As any teacher or coach who gives a damn will tell you, the relationships and connections you make with the kids you work with on a regular basis are special. They mean something to you. You see these kids on a regular basis. You teach them, mentor them, laugh with them (occasionally at them), and scold them when necessary. You watch them grow. And like it or not, you influence them and they influence you.
This August and September marks the first time any of the athletes I’ve worked with intimately over the past 3 years will head off to college. As I sit back and reflect on the conversations I’ve had with these individuals over the past couple months, I can’t help but be reminded how hard it is to make that transition from high school to college. Change in general is hard, but this will be the first time these kids have lived away from home, have had to make a whole new group of friends, maybe even had to do laundry for the first time!
What makes this change, this transition, so hard for a lot of these kids is they feel like they are going at it on their own. And even as adults we tend to view ourselves as “special snowflakes” with our own set of problems we feel are unique to us.
This becomes an issue though, because if a problem is perceived as new and unique to you, finding a solution seems way less likely. For some, almost debilitating.
So, new college kids (or anyone who feels their problems are brand new and unique to the world) let me be the one to tell you, your problems are not new.
You’re not the first person to move hundreds or thousands of miles away from home.
You’re not the first person to double major.
You’re not the first person to not know what they want to do with their life.
You’re not the first person to feel home sick.
You’re not the first person to start a business.
You’re not the first person [insert whatever here].
Hopefully this doesn’t come across as me sounding like a dick. I’m saying this in the hopes you’ll recognize the things you are afraid of and feel better knowing you have more control than you think.
As a personal example, after a string of recent events occurred that definitely took me out of my comfort zone, I sat down and wrote a list of things I was afraid of.
Here’s the list in case you can’t read the text in the picture:
- I’m afraid I won’t be a success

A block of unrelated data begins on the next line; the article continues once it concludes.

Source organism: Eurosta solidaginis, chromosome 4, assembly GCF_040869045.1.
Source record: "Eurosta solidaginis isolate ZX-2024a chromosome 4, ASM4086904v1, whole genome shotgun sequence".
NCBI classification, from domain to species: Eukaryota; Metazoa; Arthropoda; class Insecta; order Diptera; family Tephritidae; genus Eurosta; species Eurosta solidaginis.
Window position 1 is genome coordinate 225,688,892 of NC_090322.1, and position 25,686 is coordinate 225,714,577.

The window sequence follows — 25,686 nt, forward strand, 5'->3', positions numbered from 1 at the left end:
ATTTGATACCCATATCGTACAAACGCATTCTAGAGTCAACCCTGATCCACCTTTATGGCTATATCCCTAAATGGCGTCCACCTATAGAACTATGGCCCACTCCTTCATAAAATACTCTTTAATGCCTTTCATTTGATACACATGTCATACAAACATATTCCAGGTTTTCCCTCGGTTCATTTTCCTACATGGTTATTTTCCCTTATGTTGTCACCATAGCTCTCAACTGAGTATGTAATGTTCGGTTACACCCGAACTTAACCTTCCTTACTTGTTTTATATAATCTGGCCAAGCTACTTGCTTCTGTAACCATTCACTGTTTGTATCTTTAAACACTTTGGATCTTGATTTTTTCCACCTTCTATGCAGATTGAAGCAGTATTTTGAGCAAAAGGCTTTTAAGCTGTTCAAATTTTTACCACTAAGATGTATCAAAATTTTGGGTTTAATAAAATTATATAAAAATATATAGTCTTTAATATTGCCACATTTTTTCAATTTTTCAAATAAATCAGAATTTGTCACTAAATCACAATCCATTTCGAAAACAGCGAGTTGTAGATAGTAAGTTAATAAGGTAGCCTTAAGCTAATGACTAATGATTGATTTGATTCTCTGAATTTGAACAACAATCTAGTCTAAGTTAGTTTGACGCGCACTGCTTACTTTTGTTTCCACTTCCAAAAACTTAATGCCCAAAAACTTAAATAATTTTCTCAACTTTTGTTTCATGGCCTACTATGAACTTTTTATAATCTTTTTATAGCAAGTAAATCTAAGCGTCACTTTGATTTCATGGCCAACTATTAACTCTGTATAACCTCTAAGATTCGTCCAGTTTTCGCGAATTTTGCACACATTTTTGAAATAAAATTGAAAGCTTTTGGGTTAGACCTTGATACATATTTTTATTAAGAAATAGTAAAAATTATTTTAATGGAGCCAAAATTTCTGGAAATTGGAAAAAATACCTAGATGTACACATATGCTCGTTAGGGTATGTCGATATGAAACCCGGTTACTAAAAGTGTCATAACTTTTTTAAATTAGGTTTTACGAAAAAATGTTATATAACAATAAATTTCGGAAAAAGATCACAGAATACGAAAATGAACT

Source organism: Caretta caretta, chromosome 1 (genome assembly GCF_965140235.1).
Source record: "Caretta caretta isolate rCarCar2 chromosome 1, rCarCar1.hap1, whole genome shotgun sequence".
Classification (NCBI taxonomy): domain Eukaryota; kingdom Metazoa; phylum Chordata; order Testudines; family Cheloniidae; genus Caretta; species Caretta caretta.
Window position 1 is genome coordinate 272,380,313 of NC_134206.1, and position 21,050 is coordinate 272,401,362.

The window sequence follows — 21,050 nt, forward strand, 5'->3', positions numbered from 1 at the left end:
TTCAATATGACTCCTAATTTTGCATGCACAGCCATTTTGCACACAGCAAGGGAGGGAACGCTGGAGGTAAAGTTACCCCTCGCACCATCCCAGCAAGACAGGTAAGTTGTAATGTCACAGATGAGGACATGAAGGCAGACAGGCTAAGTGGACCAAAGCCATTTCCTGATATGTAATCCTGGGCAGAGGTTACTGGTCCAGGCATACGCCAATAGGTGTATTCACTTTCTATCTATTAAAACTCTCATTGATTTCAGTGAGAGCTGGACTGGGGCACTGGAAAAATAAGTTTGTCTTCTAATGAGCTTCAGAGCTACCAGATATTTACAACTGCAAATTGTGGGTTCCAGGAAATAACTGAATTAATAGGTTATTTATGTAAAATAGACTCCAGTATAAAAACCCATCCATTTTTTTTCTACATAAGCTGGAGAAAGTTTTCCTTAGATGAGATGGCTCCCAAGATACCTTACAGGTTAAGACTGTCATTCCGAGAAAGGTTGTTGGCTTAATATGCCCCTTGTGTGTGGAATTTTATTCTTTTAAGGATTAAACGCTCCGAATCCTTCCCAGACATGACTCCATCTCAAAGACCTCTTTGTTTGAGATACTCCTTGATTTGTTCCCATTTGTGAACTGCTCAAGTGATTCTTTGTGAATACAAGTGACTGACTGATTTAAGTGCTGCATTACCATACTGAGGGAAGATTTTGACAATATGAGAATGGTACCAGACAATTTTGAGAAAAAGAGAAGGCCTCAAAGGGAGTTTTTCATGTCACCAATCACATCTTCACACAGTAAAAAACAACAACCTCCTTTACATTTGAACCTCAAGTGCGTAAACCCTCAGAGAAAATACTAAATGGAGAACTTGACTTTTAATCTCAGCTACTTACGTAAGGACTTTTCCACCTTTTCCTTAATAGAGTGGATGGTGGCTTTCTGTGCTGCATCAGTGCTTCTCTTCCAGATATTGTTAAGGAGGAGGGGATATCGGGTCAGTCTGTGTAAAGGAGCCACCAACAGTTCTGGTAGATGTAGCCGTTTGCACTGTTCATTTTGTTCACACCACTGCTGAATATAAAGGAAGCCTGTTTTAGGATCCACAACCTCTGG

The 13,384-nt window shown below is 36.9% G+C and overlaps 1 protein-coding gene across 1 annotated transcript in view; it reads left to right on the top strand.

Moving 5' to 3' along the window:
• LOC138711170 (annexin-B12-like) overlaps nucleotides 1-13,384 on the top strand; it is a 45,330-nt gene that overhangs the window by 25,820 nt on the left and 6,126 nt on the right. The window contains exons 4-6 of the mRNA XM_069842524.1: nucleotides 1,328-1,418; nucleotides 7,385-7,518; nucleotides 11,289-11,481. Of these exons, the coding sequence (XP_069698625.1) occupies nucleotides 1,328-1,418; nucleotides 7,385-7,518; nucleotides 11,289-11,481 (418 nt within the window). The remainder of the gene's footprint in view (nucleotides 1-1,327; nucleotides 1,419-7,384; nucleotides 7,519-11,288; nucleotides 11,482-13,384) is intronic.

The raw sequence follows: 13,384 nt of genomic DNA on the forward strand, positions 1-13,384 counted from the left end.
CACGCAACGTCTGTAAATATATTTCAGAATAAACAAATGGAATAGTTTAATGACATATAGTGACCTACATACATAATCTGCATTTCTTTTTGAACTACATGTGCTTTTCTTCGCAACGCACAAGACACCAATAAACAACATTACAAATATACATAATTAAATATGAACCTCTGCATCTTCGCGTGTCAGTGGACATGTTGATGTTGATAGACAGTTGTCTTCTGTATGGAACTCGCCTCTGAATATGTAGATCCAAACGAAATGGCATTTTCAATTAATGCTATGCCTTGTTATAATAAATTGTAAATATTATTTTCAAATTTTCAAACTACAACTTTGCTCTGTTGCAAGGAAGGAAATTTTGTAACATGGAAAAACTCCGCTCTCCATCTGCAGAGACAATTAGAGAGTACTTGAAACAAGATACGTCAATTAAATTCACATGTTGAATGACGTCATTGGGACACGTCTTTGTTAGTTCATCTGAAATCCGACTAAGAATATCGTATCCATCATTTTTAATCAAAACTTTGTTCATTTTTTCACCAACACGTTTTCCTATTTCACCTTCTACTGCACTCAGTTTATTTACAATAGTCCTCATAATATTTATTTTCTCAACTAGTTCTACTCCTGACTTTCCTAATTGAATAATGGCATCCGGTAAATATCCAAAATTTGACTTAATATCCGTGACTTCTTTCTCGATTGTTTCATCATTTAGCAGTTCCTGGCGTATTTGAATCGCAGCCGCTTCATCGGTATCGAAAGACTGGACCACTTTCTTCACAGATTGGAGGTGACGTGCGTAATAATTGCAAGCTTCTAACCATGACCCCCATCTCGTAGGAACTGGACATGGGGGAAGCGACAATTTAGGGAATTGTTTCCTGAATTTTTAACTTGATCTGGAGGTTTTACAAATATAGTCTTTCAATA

- I’m afraid I won’t be taken seriously
- I’m afraid of being “average”
- I’m afraid of losing my parents
- I’m afraid of losing my health
- I’m afraid I won’t leave my mark on the world
- I’m afraid what I have to say won’t resonate with people
- I’m afraid my work won’t be good enough
- I’m afraid my knee will keep me from being as active as I want to be
- I’m afraid to let people know I’m vulnerable
- I’m afraid the expectations I set for myself are too high
- I’m afraid the expectations I set for myself aren’t high enough
- I’m afraid I’m taking on too much
- I’m afraid I’m not doing enough
I’m not going to lie, getting this down on paper immediately made me feel better.
I was easily able to tell which things I’m afraid of that are completely ambiguous. I’m afraid I won’t be a success? What does that even mean? How do you even quantify that?
I was able to identify the things out of my control. I’m afraid of losing my parents? This may be true, but there’s nothing I can do about that except make sure I make the time I spend with them worthwhile. [Unless I invent some sort of miracle drug that keeps them alive forever].
And I was able to identify the things I can control. I’m afraid of losing my health? This is completely within my control.
Most importantly though, I know these fears aren’t unique to me. How? They’re all concerns that have been raised by friends or family members at some point along the way. And if they’re aren’t unique to me, not only does it mean I’m not alone, but it means that I’ll be able to find ways to successfully deal with all my fears.
[Also, I borrowed the idea of writing down the things I’m afraid of from a picture Childish Gambino posted on Instagram]
So, the point of all this is to hopefully give my CFDR Sports Performance athletes some perspective on any fears or apprehensions they have moving forward with their lives. Trust me, you’re not alone and you’ll definitely be able to deal with anything that’s thrown at you.
*Final little note: growth occurs when you push yourself outside your comfort zone. This goes for spiritual growth, mental growth, or physical growth. Don’t avoid that uncomfortable feeling you get when new and different things come up. Embrace it. You’ll be glad you did.